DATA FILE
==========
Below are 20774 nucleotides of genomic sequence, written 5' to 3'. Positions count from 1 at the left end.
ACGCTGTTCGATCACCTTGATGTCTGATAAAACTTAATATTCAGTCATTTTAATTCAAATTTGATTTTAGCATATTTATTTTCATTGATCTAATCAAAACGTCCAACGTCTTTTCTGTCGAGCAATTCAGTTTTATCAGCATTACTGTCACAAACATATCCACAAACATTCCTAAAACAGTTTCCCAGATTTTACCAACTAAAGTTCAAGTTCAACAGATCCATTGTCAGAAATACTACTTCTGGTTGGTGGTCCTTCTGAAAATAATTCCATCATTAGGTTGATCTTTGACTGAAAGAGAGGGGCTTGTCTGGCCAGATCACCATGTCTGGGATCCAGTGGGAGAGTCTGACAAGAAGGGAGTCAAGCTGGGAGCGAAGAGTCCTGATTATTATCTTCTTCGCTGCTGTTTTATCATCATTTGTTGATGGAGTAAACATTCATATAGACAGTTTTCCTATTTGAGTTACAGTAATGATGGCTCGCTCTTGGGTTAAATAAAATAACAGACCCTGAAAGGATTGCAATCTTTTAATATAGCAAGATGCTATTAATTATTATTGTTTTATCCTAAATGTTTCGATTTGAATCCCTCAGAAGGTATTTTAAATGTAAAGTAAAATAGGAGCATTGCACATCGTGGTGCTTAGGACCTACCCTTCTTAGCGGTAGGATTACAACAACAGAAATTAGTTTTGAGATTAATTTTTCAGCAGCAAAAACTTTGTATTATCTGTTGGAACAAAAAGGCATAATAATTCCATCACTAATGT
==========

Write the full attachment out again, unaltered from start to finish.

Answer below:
Below are 20774 nucleotides of genomic sequence, written 5' to 3'. Positions count from 1 at the left end.
ACGCTGTTCGATCACCTTGATGTCTGATAAAACTTAATATTCAGTCATTTTAATTCAAATTTGATTTTAGCATATTTATTTTCATTGATCTAATCAAAACGTCCAACGTCTTTTCTGTCGAGCAATTCAGTTTTATCAGCATTACTGTCACAAACATATCCACAAACATTCCTAAAACAGTTTCCCAGATTTTACCAACTAAAGTTCAAGTTCAACAGATCCATTGTCAGAAATACTACTTCTGGTTGGTGGTCCTTCTGAAAATAATTCCATCATTAGGTTGATCTTTGACTGAAAGAGAGGGGCTTGTCTGGCCAGATCACCATGTCTGGGATCCAGTGGGAGAGTCTGACAAGAAGGGAGTCAAGCTGGGAGCGAAGAGTCCTGATTATTATCTTCTTCGCTGCTGTTTTATCATCATTTGTTGATGGAGTAAACATTCATATAGACAGTTTTCCTATTTGAGTTACAGTAATGATGGCTCGCTCTTGGGTTAAATAAAATAACAGACCCTGAAAGGATTGCAATCTTTTAATATAGCAAGATGCTATTAATTATTATTGTTTTATCCTAAATGTTTCGATTTGAATCCCTCAGAAGGTATTTTAAATGTAAAGTAAAATAGGAGCATTGCACATCGTGGTGCTTAGGACCTACCCTTCTTAGCGGTAGGATTACAACAACAGAAATTAGTTTTGAGATTAATTTTTCAGCAGCAAAAACTTTGTATTATCTGTTGGAACAAAAAGGCATAATAATTCCATCACTAATGT